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Google’s self-driving car can now detect cyclists

Google has taught its self-driving cars to detect cyclists on the road, and has revealed that the use of sensors and machine learning has enabled its cars to interpret cyclists’ hand signals.

The company has stated that its self-driving technology is ready for public roads, as it can detect cyclists in a parallel-parked car with an open door. In this situation, it is programmed to slow down or nudge over to give the rider enough space to move towards the centre of the lane and avoid the door.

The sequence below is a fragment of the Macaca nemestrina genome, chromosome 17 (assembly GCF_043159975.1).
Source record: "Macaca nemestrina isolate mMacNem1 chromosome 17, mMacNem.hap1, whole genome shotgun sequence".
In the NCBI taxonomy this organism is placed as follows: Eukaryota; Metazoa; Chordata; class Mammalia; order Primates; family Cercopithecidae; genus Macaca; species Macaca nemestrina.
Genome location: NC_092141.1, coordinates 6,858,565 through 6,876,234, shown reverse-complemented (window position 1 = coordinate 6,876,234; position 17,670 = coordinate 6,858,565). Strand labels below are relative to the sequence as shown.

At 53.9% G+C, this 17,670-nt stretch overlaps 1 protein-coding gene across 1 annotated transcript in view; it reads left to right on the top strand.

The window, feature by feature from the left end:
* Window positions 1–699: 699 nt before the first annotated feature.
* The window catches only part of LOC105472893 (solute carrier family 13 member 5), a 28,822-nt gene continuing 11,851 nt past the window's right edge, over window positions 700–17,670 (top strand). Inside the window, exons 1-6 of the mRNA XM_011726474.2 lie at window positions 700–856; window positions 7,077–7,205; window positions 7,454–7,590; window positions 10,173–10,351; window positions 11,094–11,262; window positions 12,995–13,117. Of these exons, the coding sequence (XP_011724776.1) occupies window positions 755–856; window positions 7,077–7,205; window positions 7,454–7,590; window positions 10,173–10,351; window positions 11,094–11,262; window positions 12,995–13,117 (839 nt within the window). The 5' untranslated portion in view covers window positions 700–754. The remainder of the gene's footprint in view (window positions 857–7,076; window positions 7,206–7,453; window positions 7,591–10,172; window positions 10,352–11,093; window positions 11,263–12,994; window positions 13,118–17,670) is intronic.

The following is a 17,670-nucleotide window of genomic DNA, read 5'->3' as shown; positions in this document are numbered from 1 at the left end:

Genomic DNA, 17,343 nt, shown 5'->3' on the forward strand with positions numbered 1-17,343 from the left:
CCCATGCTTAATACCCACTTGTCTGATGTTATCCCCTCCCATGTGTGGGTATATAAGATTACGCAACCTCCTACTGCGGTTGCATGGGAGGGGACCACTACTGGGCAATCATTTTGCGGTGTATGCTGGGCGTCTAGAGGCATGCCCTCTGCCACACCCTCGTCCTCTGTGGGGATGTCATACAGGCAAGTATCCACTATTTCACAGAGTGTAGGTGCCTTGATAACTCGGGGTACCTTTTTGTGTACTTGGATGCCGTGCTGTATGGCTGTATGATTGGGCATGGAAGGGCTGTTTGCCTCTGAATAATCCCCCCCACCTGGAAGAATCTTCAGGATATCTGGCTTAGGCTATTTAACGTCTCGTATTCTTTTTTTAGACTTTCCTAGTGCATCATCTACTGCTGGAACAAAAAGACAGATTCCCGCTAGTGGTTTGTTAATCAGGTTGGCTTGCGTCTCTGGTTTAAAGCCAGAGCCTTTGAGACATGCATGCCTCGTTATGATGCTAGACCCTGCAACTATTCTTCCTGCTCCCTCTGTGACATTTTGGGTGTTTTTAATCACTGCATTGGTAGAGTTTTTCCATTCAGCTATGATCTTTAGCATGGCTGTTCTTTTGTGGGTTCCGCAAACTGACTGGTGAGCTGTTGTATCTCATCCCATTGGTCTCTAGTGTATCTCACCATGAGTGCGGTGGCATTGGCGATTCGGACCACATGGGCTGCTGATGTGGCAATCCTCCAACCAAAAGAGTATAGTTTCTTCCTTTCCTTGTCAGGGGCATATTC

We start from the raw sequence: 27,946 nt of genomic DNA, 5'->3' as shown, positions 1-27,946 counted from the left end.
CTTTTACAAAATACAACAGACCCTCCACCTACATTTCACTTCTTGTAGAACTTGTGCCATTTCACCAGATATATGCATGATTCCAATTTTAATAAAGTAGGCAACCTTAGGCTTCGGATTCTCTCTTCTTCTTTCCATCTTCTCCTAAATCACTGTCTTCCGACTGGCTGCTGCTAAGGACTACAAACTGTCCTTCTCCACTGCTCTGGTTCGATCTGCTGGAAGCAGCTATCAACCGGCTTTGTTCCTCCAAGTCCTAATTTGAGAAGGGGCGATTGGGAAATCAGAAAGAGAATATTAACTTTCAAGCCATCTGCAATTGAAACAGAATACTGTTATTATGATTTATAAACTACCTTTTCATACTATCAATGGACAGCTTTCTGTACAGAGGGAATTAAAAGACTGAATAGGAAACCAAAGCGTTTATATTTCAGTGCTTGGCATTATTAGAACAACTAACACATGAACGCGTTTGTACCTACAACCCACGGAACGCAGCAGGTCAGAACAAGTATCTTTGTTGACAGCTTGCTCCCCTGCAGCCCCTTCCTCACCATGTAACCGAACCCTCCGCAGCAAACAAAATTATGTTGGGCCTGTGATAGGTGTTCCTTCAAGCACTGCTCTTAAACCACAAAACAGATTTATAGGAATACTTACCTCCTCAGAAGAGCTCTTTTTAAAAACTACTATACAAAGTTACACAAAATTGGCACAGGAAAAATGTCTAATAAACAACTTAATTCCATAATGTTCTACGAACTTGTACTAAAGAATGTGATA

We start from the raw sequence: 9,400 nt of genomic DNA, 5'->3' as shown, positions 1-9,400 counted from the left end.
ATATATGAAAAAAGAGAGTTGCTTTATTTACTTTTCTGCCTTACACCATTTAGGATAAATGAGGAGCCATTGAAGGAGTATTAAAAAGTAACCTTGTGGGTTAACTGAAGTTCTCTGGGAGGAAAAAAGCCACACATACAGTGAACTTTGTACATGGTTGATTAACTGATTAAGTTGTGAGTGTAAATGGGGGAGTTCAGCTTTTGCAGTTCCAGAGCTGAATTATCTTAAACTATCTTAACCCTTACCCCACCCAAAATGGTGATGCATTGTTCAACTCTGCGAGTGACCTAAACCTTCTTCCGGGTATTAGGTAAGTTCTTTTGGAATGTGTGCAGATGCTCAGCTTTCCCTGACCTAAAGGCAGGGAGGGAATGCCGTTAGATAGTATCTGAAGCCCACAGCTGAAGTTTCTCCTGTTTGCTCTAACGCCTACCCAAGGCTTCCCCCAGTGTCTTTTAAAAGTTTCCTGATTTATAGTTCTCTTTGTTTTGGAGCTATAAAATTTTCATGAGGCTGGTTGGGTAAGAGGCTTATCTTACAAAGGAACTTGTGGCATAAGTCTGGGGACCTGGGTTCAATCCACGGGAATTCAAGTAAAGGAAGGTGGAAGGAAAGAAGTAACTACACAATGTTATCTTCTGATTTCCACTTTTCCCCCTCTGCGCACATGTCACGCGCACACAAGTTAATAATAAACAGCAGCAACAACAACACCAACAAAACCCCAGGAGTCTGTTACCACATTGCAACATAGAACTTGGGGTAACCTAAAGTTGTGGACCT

“We also aim to give cyclists ample buffer room when we pass, and our cars won’t squeeze by when cyclists take the centre of the lane, even if there’s technically enough space,” according to the Google Self-Driving Car Project Monthly Report.

Furthermore, the technology’s sensors have evolved to detect a rider’s hand signals in advance of a turn. The software has also learned to remember previous gestures to make better inferences about future riders.

Google ran a number of tests involving cyclists. One test involved its self-driving car cautiously approaching a cyclist that veered into its lane, and then stopping to avoid another cyclist that suddenly turned a corner and rode directly towards the car, against the flow of traffic. According to Google, the car was able to adapt to this unusual situation and prevent a collision.

The company’s self-driving technology uses a combination of cameras, Lidar and radar to collect information about objects that surround the vehicle.

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